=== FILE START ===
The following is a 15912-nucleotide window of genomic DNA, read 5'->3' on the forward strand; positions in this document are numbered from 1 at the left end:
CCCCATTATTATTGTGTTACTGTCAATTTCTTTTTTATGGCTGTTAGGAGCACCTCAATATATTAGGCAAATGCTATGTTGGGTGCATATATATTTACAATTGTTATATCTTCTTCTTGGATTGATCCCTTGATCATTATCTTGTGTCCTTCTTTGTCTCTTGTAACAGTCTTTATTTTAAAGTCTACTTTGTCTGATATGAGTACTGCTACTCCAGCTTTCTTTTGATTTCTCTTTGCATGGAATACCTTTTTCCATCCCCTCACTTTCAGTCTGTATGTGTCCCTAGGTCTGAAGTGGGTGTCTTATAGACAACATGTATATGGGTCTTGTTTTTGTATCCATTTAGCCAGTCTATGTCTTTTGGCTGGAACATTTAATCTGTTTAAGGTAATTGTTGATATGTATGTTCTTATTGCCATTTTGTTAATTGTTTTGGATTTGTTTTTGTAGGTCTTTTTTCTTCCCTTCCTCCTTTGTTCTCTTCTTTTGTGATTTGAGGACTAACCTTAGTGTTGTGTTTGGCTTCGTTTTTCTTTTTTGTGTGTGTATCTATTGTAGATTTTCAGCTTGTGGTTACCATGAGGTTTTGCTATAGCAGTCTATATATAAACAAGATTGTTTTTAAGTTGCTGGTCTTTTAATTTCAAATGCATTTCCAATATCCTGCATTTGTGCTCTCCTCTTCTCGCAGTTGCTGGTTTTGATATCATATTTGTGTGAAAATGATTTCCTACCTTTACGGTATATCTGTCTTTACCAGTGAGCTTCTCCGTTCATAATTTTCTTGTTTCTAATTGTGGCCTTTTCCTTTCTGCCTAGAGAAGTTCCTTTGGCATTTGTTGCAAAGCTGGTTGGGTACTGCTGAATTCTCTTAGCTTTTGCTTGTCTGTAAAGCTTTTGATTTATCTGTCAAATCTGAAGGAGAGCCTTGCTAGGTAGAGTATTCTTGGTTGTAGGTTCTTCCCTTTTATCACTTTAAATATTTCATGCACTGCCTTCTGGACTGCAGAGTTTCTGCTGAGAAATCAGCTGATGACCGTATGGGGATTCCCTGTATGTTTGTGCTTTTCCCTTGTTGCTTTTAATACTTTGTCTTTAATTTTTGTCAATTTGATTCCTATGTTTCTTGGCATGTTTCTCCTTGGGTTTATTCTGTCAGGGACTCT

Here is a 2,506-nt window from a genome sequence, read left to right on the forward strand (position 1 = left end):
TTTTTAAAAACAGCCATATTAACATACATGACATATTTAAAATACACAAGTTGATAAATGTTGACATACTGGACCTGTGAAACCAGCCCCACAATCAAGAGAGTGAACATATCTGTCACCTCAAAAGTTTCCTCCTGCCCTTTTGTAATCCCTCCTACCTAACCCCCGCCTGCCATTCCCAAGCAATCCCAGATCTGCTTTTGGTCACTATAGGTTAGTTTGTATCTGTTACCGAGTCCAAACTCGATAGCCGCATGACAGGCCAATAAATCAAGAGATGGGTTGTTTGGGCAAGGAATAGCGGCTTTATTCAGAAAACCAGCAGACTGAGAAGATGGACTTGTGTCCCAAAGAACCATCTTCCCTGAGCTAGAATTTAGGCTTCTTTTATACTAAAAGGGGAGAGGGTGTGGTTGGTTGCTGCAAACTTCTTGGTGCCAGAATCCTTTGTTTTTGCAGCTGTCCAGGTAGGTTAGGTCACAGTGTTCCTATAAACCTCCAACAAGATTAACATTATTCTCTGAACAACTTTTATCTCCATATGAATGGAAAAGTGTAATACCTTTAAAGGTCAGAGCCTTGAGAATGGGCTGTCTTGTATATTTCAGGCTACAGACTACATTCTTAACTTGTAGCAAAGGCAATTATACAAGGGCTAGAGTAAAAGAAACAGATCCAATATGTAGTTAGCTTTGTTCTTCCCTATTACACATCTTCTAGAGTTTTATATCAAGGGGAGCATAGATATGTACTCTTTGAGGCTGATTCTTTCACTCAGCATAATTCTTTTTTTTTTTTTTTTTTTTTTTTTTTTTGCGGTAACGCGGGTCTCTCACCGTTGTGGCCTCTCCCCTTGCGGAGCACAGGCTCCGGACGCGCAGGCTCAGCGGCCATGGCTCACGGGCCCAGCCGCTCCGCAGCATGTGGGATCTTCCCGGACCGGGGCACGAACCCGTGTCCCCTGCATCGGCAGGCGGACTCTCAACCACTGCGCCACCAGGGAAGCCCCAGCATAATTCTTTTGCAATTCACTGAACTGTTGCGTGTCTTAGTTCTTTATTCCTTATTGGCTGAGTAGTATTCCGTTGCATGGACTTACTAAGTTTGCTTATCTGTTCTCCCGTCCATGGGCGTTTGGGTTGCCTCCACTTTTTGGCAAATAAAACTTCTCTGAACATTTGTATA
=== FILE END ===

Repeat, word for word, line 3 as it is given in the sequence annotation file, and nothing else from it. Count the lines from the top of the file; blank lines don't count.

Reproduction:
Here is a 2,506-nt window from a genome sequence, read left to right on the forward strand (position 1 = left end):